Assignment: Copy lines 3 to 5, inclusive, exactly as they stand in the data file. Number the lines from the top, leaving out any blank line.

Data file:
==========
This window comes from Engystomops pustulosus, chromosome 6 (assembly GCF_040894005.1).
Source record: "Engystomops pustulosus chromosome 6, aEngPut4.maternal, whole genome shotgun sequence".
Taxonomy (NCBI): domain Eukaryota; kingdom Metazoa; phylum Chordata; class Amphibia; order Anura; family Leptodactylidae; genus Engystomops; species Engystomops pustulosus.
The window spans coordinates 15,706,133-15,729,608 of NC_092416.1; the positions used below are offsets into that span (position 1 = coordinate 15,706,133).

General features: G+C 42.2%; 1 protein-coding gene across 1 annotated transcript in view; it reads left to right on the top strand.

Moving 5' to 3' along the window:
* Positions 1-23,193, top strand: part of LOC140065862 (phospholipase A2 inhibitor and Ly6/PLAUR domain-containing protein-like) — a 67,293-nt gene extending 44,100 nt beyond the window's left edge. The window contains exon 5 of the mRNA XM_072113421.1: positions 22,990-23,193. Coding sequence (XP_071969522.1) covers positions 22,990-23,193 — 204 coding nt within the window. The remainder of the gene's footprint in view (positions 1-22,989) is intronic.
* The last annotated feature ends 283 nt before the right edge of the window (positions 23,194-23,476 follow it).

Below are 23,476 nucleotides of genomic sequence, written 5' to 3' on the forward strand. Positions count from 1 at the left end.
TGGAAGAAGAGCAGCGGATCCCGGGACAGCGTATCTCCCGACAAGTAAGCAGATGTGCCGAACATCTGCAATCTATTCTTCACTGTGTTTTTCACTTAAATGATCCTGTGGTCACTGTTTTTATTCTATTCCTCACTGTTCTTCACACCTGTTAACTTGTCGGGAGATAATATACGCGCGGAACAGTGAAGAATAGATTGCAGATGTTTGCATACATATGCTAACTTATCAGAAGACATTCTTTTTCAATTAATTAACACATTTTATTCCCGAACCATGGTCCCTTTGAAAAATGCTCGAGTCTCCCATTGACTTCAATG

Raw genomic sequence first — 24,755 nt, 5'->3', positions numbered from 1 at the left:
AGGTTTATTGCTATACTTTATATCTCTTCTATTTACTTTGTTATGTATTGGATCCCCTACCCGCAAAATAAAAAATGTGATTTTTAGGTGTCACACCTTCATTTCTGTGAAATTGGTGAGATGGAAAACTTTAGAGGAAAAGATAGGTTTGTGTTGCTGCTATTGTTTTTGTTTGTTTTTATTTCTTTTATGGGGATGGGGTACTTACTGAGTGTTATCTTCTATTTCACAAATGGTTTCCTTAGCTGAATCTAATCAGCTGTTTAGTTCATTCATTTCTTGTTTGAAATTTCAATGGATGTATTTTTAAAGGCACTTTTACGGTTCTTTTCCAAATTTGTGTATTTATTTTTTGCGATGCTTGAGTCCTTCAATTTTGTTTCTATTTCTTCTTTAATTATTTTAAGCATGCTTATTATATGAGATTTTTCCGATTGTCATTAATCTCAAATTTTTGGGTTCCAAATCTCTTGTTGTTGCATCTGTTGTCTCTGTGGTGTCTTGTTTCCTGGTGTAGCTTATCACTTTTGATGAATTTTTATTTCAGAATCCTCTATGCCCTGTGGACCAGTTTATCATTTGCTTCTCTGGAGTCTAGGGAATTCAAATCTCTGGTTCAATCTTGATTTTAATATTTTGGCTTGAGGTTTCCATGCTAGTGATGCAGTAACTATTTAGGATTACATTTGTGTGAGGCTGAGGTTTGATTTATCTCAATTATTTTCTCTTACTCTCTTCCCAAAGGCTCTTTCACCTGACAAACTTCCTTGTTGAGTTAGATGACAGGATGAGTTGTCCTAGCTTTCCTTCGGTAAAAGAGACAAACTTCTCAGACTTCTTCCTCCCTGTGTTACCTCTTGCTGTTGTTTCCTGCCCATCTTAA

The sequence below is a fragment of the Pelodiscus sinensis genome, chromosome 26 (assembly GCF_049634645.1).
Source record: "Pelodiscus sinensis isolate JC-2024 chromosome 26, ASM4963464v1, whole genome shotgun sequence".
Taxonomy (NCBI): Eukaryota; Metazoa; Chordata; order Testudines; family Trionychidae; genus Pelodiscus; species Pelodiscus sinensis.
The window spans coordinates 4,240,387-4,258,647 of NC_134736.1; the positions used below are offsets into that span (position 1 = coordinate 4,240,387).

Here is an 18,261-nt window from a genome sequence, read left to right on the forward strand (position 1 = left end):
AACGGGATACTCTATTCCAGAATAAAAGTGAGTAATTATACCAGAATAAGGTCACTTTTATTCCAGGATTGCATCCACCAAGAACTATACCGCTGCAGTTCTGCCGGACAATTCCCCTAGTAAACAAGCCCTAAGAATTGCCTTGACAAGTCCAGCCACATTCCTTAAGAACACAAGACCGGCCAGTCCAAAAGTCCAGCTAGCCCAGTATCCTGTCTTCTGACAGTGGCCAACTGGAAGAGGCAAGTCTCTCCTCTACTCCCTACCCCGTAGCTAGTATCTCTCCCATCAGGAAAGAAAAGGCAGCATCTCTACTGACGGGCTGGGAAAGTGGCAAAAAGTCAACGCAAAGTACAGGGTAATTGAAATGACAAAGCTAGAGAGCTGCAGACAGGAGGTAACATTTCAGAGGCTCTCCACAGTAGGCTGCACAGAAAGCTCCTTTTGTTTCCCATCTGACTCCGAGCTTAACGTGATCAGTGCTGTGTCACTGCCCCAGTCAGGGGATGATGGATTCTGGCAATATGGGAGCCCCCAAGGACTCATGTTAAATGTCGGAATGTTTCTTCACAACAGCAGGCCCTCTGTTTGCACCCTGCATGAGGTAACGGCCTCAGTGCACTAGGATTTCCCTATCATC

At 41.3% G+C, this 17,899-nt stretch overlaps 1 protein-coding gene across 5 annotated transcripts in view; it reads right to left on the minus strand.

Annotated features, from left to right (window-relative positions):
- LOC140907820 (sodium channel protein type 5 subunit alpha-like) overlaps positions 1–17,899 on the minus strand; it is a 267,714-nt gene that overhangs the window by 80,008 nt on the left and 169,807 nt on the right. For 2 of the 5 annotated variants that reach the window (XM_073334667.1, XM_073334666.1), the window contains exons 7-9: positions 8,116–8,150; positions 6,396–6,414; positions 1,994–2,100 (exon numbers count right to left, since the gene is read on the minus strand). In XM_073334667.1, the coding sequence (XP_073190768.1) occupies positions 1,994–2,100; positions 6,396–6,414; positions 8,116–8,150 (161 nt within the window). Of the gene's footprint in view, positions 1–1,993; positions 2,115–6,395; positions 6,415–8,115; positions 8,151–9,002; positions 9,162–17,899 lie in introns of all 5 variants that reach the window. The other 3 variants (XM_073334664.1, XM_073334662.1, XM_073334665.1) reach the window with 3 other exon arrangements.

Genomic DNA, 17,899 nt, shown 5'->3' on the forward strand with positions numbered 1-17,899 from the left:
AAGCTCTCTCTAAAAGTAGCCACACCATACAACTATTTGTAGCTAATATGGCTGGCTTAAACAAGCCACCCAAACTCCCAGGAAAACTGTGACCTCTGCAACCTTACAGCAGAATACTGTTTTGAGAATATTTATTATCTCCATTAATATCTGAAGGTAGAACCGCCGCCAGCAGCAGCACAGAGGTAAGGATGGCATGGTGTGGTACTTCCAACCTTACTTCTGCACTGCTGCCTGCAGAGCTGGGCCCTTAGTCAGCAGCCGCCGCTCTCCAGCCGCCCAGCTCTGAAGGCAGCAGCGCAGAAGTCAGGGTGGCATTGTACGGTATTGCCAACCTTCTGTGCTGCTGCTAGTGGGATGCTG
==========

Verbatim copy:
Taxonomy (NCBI): domain Eukaryota; kingdom Metazoa; phylum Chordata; class Amphibia; order Anura; family Leptodactylidae; genus Engystomops; species Engystomops pustulosus.
The window spans coordinates 15,706,133-15,729,608 of NC_092416.1; the positions used below are offsets into that span (position 1 = coordinate 15,706,133).

General features: G+C 42.2%; 1 protein-coding gene across 1 annotated transcript in view; it reads left to right on the top strand.